Rahul Dravid has been here before. As a player, he was part of an Indian team that was outplayed by Australia in a World Cup final in 2003. As captain, he had also experienced the agony of having to explain an early exit after the train wreck that the 2007 World Cup was.
So, it was Dravid — disappointment writ large on his face — who faced the media on Sunday night after India’s six-wicket defeat to Australia in another World Cup final. With the players heartbroken, the India head coach said that “there’s more disappointment in our dressing room than anywhere else”.
That will be the overriding sentiment for the moment as India come to terms with not winning a World Cup that they dominated with ten impressive wins till running into the Aussies in the final.
“At this point of time, there’s disappointment. I mean, what else can I say? But, you know, I’d like to believe that, you know, in time, we’ll look at some of the positives of this. But sure, at this point of time, there is disappointment,” Dravid told reporters on Sunday night.
While his contract comes to an end at the conclusion of the World Cup, he said he hadn’t thought about his future yet.
When the dust does settle, Dravid and India’s players can take pride in the brand of cricket they played during the campaign, batting aggressively at the top courtesy skipper Rohit Sharma and hunting like a pack as a bowling unit.
“Really proud of the boys, the way we played right through this tournament, just the quality of cricket that we played I thought was quite exceptional. I think we gave everything we had in this tournament. So really proud of the team, proud of all the boys, proud of the support staff. I think we ran a really good campaign. Just at the last step in the final, we probably didn’t have our best game and credit to Australia,” he said.
That they weren’t able to cap it off with a third World Cup triumph means the albatross around their neck about not winning an ICC title since 2013 continues to linger though. Their approach in big matches and whether they play with fear came up for discussion, but Dravid responded with a resounding no.
“I won’t believe that we played with fear in this tournament. In this final match, we were on 80 runs in 10 overs. We were losing wickets. When you lose wickets, you have to change your strategy and tactics. We showed that in this tournament. When we lost (wickets) against England, we played differently. You start with front foot cricket. And in the final, we didn’t play anything out of fear. They did a lot of good bowling in the middle overs. We lost three wickets. So, we needed a period of consolidation. But whenever we thought we’d play attacking or positive and go forward and hit, we lost wickets. So, you have to build again. But it’s not like we started playing defensively,” he said.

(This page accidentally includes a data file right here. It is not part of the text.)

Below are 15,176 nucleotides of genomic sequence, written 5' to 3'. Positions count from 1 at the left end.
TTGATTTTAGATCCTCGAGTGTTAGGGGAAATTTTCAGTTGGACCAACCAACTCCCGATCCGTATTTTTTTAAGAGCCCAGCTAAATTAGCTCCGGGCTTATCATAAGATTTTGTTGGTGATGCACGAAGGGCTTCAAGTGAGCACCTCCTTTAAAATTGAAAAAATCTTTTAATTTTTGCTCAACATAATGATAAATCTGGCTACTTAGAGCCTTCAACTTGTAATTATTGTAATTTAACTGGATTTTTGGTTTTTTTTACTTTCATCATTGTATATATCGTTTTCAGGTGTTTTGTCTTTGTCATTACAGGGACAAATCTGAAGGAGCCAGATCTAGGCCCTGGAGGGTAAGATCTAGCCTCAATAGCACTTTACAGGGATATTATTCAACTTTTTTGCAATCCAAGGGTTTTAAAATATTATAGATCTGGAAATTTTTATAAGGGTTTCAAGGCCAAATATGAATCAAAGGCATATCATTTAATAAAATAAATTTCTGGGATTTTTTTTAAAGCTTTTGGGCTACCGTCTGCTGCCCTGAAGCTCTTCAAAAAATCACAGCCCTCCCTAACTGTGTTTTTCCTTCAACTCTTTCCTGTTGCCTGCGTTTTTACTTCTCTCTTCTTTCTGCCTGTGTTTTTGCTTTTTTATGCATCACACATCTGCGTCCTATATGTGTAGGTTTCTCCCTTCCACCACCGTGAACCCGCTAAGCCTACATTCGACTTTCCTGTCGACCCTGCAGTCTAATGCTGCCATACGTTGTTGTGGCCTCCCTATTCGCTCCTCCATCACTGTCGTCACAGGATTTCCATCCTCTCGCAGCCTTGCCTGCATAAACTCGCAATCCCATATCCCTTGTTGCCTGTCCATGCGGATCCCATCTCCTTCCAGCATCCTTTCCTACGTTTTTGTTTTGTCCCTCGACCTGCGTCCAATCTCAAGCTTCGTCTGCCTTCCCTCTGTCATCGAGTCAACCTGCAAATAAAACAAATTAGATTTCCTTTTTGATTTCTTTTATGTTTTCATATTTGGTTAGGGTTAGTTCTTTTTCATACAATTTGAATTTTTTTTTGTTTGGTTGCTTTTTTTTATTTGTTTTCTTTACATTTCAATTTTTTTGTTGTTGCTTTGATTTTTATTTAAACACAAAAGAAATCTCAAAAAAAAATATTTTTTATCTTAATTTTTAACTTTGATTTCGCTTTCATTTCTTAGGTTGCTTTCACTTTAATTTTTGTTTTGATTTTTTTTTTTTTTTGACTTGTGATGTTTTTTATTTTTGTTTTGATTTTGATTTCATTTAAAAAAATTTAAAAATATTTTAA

In Dravid’s reign – he became India’s coach in 2021 — India have lost a T20 World Cup semi-final, a World Test Championship final and now an ODI World Cup final. Dravid said he couldn’t put a finger on why they haven’t won a major trophy in the last ten years.
“I mean, I guess if I knew the answer, I would say that. But no, to be honest, I don’t know,” said Dravid. “I’ve been involved in three now. I just think we haven’t played really well on the day. I mean, I thought we were a bit short in Adelaide, in the (T20 World Cup) semi-final. We lost the first day in the World Test Championship (final), unfortunately. We didn’t bowl particularly well after Australia were three down there. And here we didn’t bat well enough. So, yeah, there’s not one particular reason you can pin it down to. I didn’t feel at any stage going into this game that there were any nerves or the guys were intimidated by the game or they were concerned about the game. I think they were looking forward to it, we were excited about the game. I thought there was energy and the mental space the boys were in was terrific. Just on the day we probably didn’t execute, and Australia played better than us.”
It will be a bitter pill to swallow for Sharma in particular. Having been left out of the squad that won the 2011 World Cup at home, he came into this World Cup with “unfinished business”. While he’s usually calm and always ready with a clever quip, the scenes at the end on Sunday as he tried to fight back tears spoke of his despondency. At 36, he is unlikely to be around in four years’ time for another crack.
“Yeah, of course he’s disappointed, as are many of the boys in the dressing room,” said Dravid. “There were a lot of emotions in that dressing room. It was tough to see as a coach because I know how hard these guys have worked, what they’ve put in, the sacrifices they’ve made. So, it’s tough. I mean, it’s tough to see that as a coach, because you get to know these boys personally.”